Despite this, Abraham's initiation also received a fair amount of criticism, especially from the refugee leadership. Getting support from the refugee community was difficult without getting permission from the Nepal government, yet his humility towards the government for finally accepting the UNHCR proposal of resettlement remains high.

The major concern of the refugee leaders is the future of those refugees who would not be resettled. There are hints from Indian leaders in recent months that Bhutan might agree on repatriation once the population of the refugee becomes smaller. These statements are in line with the statement of Indian Foreign Minister Pranab Mukherjee in June this year saying repatriation of over 100,000 refugees to their homeland will cause 'demographic imbalance' in that tiny kingdom.

UNHCR's attempts of getting support from the Indian government for repatriation did not yield any result. And now, the refugee leaders have accelerated lobbying among Indian leaders. In November, a number of senior journalists and parliamentarians on India during a seminar in New Delhi said they will soon visit Thimphu to push Bhutanese authority for allowing the refugees to cast vote in the upcoming elections and their early repatriation to avoid violent future in north-east India.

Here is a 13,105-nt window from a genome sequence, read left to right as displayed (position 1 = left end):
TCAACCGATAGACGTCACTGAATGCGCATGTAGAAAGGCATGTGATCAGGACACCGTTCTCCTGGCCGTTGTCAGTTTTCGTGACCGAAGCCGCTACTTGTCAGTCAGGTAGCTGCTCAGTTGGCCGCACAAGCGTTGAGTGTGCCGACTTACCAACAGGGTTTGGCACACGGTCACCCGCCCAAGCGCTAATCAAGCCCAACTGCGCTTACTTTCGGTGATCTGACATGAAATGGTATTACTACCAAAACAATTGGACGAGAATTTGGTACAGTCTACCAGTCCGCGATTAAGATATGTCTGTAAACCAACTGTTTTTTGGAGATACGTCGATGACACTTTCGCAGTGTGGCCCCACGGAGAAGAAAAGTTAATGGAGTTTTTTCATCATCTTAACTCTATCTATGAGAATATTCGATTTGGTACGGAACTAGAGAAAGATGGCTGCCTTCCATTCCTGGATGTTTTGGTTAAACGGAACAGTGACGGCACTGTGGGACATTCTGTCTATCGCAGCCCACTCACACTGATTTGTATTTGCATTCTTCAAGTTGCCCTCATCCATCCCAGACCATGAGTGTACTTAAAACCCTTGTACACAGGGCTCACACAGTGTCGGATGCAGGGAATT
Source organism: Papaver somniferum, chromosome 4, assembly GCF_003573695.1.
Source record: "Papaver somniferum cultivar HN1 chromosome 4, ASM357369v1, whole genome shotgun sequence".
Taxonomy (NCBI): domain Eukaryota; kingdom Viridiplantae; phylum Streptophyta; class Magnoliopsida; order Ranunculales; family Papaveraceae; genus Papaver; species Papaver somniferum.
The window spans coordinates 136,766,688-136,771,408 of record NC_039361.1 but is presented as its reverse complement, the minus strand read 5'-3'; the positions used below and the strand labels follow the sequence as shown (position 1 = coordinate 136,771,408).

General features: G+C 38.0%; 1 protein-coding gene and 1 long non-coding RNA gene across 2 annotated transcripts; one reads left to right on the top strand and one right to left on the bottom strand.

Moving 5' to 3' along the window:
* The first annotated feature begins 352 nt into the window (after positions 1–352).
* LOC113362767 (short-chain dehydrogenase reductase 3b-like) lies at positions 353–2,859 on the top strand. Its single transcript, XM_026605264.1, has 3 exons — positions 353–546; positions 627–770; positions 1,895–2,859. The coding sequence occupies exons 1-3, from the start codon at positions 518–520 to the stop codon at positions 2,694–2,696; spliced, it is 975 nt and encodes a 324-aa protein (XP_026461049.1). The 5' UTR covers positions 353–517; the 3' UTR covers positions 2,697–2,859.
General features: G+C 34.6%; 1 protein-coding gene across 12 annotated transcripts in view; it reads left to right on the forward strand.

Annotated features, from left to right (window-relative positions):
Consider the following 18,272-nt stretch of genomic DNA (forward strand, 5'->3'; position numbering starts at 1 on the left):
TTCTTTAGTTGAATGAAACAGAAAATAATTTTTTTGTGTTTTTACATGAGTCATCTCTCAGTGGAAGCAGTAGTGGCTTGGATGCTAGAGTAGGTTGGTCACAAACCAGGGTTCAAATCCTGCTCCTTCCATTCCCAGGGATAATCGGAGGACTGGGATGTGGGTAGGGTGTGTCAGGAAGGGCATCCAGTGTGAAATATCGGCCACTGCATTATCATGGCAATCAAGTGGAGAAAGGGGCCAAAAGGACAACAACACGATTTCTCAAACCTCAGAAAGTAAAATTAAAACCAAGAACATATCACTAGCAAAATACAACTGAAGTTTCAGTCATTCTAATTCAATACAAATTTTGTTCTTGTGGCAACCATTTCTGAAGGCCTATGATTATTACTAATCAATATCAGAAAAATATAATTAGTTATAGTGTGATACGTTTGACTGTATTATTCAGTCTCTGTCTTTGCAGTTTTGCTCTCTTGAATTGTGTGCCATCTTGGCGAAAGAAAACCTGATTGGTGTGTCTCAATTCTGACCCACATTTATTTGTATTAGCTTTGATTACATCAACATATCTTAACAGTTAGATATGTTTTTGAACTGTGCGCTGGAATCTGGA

Under these circumstances, resettlement debates have overshadowed the repatriation agenda.
Euroepan Union also took interest in the refugee issue. EU lawmaker from UK visited Nepal, Bhutan and India as part of EU initiatie in finding solution of the refugee crisis.
Euroepan Union also took interest in the refugee issue. EU lawmaker from UK visited Nepal, Bhutan and India as part of EU initiatie in finding solution of the refugee crisis.

But Abraham claims, prospects of repatriation to homeland will not perish even after resettlement. "Refugees are guaranteed the right to return once environment is conducive in their country. At this time, the conditions are not conducive neither for repatriation nor to stay in camps further," he adds.

The future repatriation of the resettled refugees will largely be determined by the future political developments in Bhutan. At least to this day, hints from inside Bhutan are not encouraging.

The rejection of Bhutan 's election commission to register a political party that has raised the issue of southern and eastern Bhutanese as its agenda for election has indicated that the Bhutanese regime continues to suppress the voices for equality from southern and eastern districts.

It remains to be seen if the resettlement will end the problem or will it lead to a situation where resettled refugees will help the cause of their fellow countrymen inside Bhutan, for instance by helping armed rebellions, about which some Indian leaders have already expressed fears. It can only be hoped that Abraham's departure will not disrupt the process initiated for finding the durable solution.